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THE VALUE OF RETAILING Retailing Retailing includes all activities involved in Selling and providing goods and services to ultimate consumers for personal,

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Presentation on theme: "THE VALUE OF RETAILING Retailing Retailing includes all activities involved in Selling and providing goods and services to ultimate consumers for personal,"— Presentation transcript:

1 THE VALUE OF RETAILING Retailing Retailing includes all activities involved in Selling and providing goods and services to ultimate consumers for personal, or household use.

2 Classification of Retail Establishments Establishments Ownership-place Level of Service-promotion Product Assortment-product Price Retailers manipulate their 4 P’s to get the best position in the marketplace– in other words, to create a competitive advantage CLASSIFYING RETAIL OUTLETS

3 Independent Retailers-one store ownership Independent Retailers-one store ownership Chain Stores-many stores but only one owner Franchises-many owners of many stores CLASSIFICATION BY OWNERSHIP

4 Product and Trade Name Franchising Business Format Franchising Business Format Franchising Dealer agrees to sell certain products provided by a manufacturer, but can use any sales tactics he chooses. Ex-Michelin Tires, Avon Dealer agrees to sell certain products provided by a manufacturer, but can use any sales tactics he chooses. Ex-Michelin Tires, Avon Dealer must sell the franchiser’s product in the exact way the franchiser prescribes. Ex – McDonalds, Wendy's Dealer must sell the franchiser’s product in the exact way the franchiser prescribes. Ex – McDonalds, Wendy's BASIC FORMS OF FRANCHISING

5 Full Service Self Service Discount stores Exclusive stores Factory outlets Warehouse clubs Factory outlets Warehouse clubs CLASSIFICATION BY LEVEL OF SERVICE

6 The mix of products offered to the consumer by the retailer; also called the product assortment Deep & narrow-like Starbucks Or Shallow & broad like Walmart CLASSIFICATION BY PRODUCT OFFERING

7  Depth of Product Line Specialty Outlets Category Killers  Breadth of Product Line General Merchandise Stores Scrambled Merchandising Why do this?

8 Breadth versus depth of merchandise lines

9 Department Stores Specialty Stores Supermarkets Drugstores Convenience Stores Discount Stores Restaurants MAJOR TYPES OF RETAILERS BY PRODUCT OFFERING

10 Major Forms of Nonstore Retailing Major Forms of Nonstore Retailing Automatic Vending Direct Marketing Electronic Retailing NON-STORE RETAILING

11 Telemarketing Catalogs & Mail Order Direct Mail Direct Marketing needs no personal interaction Direct Marketing needs no personal interaction DIRECT MARKETING

12 Choosing the Retailing Mix Product Price Promotion Place Personnel Presentation CHOOSING THE RETAIL MIXRETAIL MIX

13 Target Market Product Price Promotion Place Personnel Presentation CHOOSING THE RETAIL MIX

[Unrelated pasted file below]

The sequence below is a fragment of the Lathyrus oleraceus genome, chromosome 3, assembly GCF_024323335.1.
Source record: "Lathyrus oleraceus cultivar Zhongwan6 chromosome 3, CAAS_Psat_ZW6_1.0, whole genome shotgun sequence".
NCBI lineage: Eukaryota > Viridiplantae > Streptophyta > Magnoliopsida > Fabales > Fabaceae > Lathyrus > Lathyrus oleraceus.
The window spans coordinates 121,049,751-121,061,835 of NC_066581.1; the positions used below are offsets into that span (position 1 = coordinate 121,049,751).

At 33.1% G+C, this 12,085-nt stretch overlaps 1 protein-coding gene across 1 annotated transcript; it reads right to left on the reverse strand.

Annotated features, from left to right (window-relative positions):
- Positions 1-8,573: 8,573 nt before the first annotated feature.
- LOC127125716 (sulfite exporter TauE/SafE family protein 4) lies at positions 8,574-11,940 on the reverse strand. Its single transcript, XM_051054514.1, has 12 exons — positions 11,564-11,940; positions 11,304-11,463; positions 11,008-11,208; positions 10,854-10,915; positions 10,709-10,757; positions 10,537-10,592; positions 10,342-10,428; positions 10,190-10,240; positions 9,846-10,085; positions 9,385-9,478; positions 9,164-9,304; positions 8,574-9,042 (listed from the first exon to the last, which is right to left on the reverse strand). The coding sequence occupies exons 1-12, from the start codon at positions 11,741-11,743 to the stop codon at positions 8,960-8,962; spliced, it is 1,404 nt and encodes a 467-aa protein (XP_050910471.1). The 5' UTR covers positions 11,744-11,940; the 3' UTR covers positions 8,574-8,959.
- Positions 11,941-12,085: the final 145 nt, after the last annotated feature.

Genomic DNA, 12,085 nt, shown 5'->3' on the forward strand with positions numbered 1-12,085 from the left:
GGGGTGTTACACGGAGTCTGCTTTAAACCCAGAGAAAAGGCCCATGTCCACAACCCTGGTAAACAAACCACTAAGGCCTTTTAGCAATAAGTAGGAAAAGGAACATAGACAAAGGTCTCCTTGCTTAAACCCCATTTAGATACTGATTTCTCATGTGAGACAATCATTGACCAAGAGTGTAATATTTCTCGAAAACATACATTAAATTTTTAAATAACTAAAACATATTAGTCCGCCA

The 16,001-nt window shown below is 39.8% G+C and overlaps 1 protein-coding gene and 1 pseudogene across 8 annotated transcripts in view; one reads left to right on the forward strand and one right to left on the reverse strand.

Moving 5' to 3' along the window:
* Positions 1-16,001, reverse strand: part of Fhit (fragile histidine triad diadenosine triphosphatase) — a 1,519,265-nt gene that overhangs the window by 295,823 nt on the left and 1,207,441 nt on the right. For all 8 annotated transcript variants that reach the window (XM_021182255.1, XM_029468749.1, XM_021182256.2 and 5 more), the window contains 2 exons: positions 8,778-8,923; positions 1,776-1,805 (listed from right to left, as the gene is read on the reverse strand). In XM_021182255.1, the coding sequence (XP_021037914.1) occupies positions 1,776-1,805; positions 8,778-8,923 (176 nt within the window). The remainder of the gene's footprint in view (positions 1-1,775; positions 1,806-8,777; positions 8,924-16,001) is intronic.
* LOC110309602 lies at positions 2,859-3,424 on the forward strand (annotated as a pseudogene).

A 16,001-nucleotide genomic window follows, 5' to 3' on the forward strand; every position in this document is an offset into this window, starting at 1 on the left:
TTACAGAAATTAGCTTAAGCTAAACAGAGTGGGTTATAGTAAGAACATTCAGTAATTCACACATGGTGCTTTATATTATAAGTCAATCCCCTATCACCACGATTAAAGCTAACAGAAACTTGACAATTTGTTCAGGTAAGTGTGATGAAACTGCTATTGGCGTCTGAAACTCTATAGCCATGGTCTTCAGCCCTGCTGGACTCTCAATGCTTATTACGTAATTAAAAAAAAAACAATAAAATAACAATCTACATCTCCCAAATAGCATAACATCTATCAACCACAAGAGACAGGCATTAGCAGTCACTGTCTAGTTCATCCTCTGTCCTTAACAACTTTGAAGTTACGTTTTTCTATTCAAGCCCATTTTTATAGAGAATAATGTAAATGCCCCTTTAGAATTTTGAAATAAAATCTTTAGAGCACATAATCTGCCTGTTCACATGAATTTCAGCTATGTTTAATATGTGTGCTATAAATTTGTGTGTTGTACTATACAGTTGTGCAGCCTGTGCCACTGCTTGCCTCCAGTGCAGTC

14 Employee Type & Density Merchandise Type & Density Fixture Type & Density Sound Odors Visual Factors FactorsinCreatingStore’sAtmosphereFactorsinCreatingStore’sAtmosphere PRESENTATION (COMMUNICATION) OF THE RETAIL STORE

15 How many How knowledgeable How helpful / invasive Fit the image of the product Good personal sellers FactorsinPersonneldecisionsFactorsinPersonneldecisions PERSONNEL OF THE RETAIL STORE

16 RETAILING STRATEGY-PRICING  Use Everyday Low Pricing  Benchmark or Signpost Items – items used by consumers as an index of overall price level of the store I.e. – “How much do they sell T shirts for?”  Allow for Shrinkage and discounting Allow for Shrinkage and discounting OR  How much mark-up?

17 RETAILING STRATEGY - LOCATION  Central Business District  Regional Shopping Centers  Strip Location  Multichannel Retailers Multichannel Retailers Anchor Stores Freestanding Store Shopping Center Tenant Mall Tenant Parasites Destination stores Power centers

18 FIGURE 14-5 FIGURE 14-5 The retail life cycleThe retail life cycle

19 Scrambled Merchandising Scrambled merchandising involves offering several unrelated product lines in a single store.

20 Retailing Mix The retailing mix includes the activities related to managing the store and the merchandise in the store, which includes retail pricing, store location, retail communication, and merchandise.

21 Shrinkage Shrinkage is the breakage and theft of merchandise by customers and employees.

22 Multichannel Retailers Multichannel retailers utilize and integrate a combination of traditional store formats and nonstore formats such as catalogs, television, and online retailing.

23 Retail Life Cycle The retail life cycle is the process of growth and decline that retail outlets, like products, experience, which consists of the early growth, accelerated development, maturity, and decline stages.

24 Parasites Parasite stores do not create their own traffic. They make money based on their proximity to things that will draw foot traffic. (bigger stores, train stations, airports, office buildings, etc.) Parasite stores do not create their own traffic. They make money based on their proximity to things that will draw foot traffic. (bigger stores, train stations, airports, office buildings, etc.)

25 Destination Stores Stores that generate customers from larger trading areas than their neighbors or competitors. i.e.-Dunkin’ Donuts: “It’s worth the trip!” Stores that generate customers from larger trading areas than their neighbors or competitors. i.e.-Dunkin’ Donuts: “It’s worth the trip!”

26 Power Centers Huge shopping strips with multiple anchors and often a supermarket

27 Anchor Stores A large store, such as a department store or supermarket, that is prominently located in a shopping mall to attract customers who are then expected to patronize the other shops in the mall.


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